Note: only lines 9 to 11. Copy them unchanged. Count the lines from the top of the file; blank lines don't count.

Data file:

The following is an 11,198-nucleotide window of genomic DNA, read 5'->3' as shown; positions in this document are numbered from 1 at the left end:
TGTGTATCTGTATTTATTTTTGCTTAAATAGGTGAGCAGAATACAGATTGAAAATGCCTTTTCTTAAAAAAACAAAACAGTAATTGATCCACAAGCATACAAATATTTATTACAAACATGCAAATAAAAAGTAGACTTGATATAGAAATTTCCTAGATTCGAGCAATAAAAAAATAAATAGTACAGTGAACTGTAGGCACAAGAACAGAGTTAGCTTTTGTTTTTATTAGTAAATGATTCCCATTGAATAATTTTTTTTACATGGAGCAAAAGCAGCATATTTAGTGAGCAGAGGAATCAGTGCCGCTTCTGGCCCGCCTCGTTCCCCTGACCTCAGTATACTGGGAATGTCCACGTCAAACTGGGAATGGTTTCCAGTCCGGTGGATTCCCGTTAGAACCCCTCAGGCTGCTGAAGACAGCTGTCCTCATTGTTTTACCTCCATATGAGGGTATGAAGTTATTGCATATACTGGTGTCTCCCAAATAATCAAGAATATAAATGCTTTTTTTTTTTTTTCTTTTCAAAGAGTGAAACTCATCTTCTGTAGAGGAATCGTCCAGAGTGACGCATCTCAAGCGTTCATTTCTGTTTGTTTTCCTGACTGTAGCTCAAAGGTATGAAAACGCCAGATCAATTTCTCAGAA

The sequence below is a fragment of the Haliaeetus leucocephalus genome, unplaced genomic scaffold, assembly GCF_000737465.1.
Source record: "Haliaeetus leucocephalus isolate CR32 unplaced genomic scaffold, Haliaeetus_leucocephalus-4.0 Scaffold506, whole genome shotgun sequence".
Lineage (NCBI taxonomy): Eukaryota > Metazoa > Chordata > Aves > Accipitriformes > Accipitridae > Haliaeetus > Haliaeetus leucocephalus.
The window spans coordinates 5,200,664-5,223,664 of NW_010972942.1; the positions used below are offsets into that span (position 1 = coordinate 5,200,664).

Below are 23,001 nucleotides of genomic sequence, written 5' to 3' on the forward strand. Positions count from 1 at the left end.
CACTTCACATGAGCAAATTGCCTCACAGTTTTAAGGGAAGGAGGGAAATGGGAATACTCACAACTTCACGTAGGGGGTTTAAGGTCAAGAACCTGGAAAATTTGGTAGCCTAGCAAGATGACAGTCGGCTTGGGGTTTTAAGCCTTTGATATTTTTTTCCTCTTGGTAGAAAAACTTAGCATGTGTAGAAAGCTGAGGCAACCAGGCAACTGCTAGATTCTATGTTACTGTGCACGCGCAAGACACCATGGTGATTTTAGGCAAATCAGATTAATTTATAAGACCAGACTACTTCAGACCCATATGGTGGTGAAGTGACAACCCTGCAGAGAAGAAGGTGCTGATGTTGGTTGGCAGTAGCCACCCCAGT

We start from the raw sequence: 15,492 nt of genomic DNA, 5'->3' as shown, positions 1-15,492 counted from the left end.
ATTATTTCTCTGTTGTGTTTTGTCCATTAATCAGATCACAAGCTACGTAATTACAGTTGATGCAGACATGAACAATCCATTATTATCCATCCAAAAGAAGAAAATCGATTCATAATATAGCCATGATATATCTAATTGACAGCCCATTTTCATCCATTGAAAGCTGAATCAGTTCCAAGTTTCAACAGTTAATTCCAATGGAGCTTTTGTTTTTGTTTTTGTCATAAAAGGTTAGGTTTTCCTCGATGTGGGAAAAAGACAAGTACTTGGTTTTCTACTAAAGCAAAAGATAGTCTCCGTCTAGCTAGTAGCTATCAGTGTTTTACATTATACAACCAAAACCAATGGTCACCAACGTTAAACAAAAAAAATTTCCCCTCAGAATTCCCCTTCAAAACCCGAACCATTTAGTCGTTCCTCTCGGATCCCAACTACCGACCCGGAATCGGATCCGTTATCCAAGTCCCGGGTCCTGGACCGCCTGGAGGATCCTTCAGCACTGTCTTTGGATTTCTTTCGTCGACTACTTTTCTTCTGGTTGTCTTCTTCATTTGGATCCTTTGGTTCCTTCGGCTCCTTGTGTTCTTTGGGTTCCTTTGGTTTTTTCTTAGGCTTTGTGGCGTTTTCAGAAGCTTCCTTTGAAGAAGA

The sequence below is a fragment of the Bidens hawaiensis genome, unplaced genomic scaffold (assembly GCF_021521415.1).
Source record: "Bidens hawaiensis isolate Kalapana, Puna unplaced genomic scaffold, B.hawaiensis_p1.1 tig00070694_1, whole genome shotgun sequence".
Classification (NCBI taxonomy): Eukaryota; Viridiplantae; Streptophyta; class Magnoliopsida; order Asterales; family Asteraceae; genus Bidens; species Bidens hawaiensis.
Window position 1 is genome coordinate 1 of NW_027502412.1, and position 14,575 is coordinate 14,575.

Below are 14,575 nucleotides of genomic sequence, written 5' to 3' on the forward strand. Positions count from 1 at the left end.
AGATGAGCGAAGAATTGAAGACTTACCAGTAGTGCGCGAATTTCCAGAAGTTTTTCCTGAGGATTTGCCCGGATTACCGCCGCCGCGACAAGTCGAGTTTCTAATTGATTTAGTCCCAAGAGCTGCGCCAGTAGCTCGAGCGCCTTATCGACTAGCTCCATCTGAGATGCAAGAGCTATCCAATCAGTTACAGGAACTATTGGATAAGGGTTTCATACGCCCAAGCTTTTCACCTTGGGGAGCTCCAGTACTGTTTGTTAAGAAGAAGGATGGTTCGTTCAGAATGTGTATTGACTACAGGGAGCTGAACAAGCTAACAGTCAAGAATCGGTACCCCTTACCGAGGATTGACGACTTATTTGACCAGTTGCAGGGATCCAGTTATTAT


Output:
We start from the raw sequence: 15,492 nt of genomic DNA, 5'->3' as shown, positions 1-15,492 counted from the left end.
ATTATTTCTCTGTTGTGTTTTGTCCATTAATCAGATCACAAGCTACGTAATTACAGTTGATGCAGACATGAACAATCCATTATTATCCATCCAAAAGAAGAAAATCGATTCATAATATAGCCATGATATATCTAATTGACAGCCCATTTTCATCCATTGAAAGCTGAATCAGTTCCAAGTTTCAACAGTTAATTCCAATGGAGCTTTTGTTTTTGTTTTTGTCATAAAAGGTTAGGTTTTCCTCGATGTGGGAAAAAGACAAGTACTTGGTTTTCTACTAAAGCAAAAGATAGTCTCCGTCTAGCTAGTAGCTATCAGTGTTTTACATTATACAACCAAAACCAATGGTCACCAACGTTAAACAAAAAAAATTTCCCCTCAGAATTCCCCTTCAAAACCCGAACCATTTAGTCGTTCCTCTCGGATCCCAACTACCGACCCGGAATCGGATCCGTTATCCAAGTCCCGGGTCCTGGACCGCCTGGAGGATCCTTCAGCACTGTCTTTGGATTTCTTTCGTCGACTACTTTTCTTCTGGTTGTCTTCTTCATTTGGATCCTTTGGTTCCTTCGGCTCCTTGTGTTCTTTGGGTTCCTTTGGTTTTTTCTTAGGCTTTGTGGCGTTTTCAGAAGCTTCCTTTGAAGAAGA

The sequence below is a fragment of the Bidens hawaiensis genome, unplaced genomic scaffold (assembly GCF_021521415.1).